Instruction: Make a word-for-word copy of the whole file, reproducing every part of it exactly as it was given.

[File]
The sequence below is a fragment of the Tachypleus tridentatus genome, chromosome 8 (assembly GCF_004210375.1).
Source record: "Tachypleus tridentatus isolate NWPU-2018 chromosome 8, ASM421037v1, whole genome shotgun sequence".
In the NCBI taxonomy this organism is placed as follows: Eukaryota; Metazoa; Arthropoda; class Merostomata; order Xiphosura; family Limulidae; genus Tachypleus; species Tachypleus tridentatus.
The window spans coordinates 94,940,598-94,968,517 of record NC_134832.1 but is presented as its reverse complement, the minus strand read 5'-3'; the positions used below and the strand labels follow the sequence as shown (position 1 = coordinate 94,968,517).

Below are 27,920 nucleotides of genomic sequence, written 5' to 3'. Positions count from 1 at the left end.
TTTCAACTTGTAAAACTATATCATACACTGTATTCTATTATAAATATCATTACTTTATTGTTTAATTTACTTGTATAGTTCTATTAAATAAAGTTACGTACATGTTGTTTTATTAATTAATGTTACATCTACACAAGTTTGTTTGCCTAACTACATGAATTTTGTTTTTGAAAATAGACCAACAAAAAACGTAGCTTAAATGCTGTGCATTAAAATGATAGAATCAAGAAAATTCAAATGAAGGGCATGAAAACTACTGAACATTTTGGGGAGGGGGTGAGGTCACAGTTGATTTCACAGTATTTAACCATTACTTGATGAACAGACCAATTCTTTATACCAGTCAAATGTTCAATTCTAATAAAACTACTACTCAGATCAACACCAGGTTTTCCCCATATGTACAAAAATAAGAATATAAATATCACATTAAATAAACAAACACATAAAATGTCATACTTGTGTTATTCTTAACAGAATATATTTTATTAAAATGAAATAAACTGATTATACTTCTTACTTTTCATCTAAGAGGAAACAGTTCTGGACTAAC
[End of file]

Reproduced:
The sequence below is a fragment of the Tachypleus tridentatus genome, chromosome 8 (assembly GCF_004210375.1).
Source record: "Tachypleus tridentatus isolate NWPU-2018 chromosome 8, ASM421037v1, whole genome shotgun sequence".
In the NCBI taxonomy this organism is placed as follows: Eukaryota; Metazoa; Arthropoda; class Merostomata; order Xiphosura; family Limulidae; genus Tachypleus; species Tachypleus tridentatus.
The window spans coordinates 94,940,598-94,968,517 of record NC_134832.1 but is presented as its reverse complement, the minus strand read 5'-3'; the positions used below and the strand labels follow the sequence as shown (position 1 = coordinate 94,968,517).

Below are 27,920 nucleotides of genomic sequence, written 5' to 3'. Positions count from 1 at the left end.
TTTCAACTTGTAAAACTATATCATACACTGTATTCTATTATAAATATCATTACTTTATTGTTTAATTTACTTGTATAGTTCTATTAAATAAAGTTACGTACATGTTGTTTTATTAATTAATGTTACATCTACACAAGTTTGTTTGCCTAACTACATGAATTTTGTTTTTGAAAATAGACCAACAAAAAACGTAGCTTAAATGCTGTGCATTAAAATGATAGAATCAAGAAAATTCAAATGAAGGGCATGAAAACTACTGAACATTTTGGGGAGGGGGTGAGGTCACAGTTGATTTCACAGTATTTAACCATTACTTGATGAACAGACCAATTCTTTATACCAGTCAAATGTTCAATTCTAATAAAACTACTACTCAGATCAACACCAGGTTTTCCCCATATGTACAAAAATAAGAATATAAATATCACATTAAATAAACAAACACATAAAATGTCATACTTGTGTTATTCTTAACAGAATATATTTTATTAAAATGAAATAAACTGATTATACTTCTTACTTTTCATCTAAGAGGAAACAGTTCTGGACTAAC